What are these datasource and contextItem parameters?

Another great question. Let me tell you: the BoC.Sitecore.Mvc library registers the SitecoreValueProvider at application start. This implementation will try to provide a value if the parameter’s name is either contextItem, renderingItem, pageContextItem or datasource. It then eventually uses IRepository.Get (remember these are generated at application start) to set the value.

So this valueprovider will go through the hassle of getting the correct Item and creating a Type for you. Just remember the naming convention, it will make your life so much easier. There is another ValueProvider for handeling rendering parameters. So if you have a Glass Type parameter named ‘renderingParameters’ then this ValueProvider will automatically create the type for you.

One more thing, how does it know my DI container?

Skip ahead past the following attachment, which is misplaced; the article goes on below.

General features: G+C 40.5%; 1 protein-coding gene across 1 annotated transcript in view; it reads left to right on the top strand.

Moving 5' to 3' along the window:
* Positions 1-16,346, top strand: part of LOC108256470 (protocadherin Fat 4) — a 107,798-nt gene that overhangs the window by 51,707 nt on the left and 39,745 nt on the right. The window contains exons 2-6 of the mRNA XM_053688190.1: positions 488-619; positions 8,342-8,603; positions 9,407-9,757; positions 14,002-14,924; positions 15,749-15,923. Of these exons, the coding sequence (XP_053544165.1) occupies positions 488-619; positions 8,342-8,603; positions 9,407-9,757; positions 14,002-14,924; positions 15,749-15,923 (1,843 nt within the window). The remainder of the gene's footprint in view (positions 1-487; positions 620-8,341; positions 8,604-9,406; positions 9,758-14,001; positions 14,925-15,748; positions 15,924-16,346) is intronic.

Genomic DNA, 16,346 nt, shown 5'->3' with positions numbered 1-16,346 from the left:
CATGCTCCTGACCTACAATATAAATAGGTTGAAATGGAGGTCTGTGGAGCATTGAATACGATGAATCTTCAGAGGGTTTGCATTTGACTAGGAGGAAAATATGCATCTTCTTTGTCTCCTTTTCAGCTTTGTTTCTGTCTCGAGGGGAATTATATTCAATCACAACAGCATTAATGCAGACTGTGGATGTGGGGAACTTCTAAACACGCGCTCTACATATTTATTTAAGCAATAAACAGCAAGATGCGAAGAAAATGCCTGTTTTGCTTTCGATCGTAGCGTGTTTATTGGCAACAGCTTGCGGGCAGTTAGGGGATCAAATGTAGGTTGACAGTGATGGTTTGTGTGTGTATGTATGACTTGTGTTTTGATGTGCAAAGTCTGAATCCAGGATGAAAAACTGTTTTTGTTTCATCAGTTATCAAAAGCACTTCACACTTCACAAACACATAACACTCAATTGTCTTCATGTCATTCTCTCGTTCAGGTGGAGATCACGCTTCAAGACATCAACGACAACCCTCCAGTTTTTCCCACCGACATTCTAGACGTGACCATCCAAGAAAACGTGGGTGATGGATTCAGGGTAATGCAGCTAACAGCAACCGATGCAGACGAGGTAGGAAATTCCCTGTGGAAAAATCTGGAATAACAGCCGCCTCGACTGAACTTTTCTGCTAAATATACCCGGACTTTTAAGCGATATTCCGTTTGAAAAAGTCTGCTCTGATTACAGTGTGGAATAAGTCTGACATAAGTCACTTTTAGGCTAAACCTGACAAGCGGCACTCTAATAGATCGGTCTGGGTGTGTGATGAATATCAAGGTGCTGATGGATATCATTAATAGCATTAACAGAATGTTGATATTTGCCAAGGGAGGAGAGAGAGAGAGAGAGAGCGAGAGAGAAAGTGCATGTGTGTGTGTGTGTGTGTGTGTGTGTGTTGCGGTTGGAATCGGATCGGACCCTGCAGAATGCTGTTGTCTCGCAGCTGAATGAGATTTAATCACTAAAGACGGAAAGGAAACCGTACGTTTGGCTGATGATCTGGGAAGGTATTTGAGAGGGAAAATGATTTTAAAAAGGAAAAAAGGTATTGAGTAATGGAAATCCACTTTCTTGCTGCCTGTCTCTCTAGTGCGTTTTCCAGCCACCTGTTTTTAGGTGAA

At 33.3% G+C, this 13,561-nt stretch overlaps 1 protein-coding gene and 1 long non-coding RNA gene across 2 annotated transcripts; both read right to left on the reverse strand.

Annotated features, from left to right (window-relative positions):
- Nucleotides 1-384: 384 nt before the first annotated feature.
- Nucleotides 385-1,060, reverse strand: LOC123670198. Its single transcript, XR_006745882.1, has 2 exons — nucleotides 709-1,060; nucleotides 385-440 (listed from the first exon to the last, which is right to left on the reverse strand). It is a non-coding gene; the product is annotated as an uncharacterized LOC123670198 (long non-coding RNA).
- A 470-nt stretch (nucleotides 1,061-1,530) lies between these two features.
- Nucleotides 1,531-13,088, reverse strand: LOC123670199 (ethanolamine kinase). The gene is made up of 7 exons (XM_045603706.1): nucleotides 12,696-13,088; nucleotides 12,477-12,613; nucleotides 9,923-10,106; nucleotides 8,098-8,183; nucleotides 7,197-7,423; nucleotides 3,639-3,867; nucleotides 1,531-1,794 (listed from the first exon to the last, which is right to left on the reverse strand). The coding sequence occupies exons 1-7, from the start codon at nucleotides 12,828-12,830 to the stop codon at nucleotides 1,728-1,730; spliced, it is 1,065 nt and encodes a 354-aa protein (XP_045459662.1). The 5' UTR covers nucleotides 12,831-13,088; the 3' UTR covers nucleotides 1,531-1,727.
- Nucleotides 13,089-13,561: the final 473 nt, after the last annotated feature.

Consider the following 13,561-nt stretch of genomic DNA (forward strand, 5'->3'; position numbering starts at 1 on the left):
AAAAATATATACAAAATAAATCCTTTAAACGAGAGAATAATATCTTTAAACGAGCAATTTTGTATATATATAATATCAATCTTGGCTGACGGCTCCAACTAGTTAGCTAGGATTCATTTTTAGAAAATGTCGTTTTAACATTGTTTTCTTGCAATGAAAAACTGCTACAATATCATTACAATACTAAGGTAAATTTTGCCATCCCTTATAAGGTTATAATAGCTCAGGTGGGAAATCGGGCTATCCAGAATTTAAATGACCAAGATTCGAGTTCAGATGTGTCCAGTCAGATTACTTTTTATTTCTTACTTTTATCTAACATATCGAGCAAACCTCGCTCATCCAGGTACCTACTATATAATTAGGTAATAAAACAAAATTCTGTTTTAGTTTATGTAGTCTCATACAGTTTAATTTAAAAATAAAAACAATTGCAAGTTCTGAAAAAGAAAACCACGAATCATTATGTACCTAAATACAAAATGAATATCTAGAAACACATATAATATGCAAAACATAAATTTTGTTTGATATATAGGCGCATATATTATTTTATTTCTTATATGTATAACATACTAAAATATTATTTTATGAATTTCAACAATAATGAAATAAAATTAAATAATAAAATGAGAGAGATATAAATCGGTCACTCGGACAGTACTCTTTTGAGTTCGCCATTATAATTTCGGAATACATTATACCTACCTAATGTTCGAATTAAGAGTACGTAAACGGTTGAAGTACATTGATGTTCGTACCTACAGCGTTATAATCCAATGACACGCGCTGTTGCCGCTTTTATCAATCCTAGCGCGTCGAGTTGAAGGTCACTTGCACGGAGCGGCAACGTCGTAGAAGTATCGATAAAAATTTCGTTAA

In short: the BoC libarary also provides an abstract interface for using a DI container. The only thing you need to do is install an implementation. Currently SimpleInjector, Unity, Ninject and DryIoC are available:

It is not hard to create an implementation, should you prefer another DI framework. This way none of your applications are dependent on a specific DI container. You want another? That’s cool, just swap it. It’s like injecting a Dependency Injection Framework ;-)

Conclusion, got any more questions?

I think this is a great way to develop Sitecore applications. It’s easy, strongly typed, delivers clean and unit-testable code and a unified way to access Sitecore data. It might take a little bit of time to get used to, or a bit more if you want to know what’s happening under the hood, but once you do get used to…

Go on, give it a try! If you run into any problems you can let me or Chris know, always happy to help and the project is open source. Though it’s also great to hear something if you do not run into any problems.

I have a Git repo with the News demo here:
and here's the BoC source:

TAGS: sitecore glass boc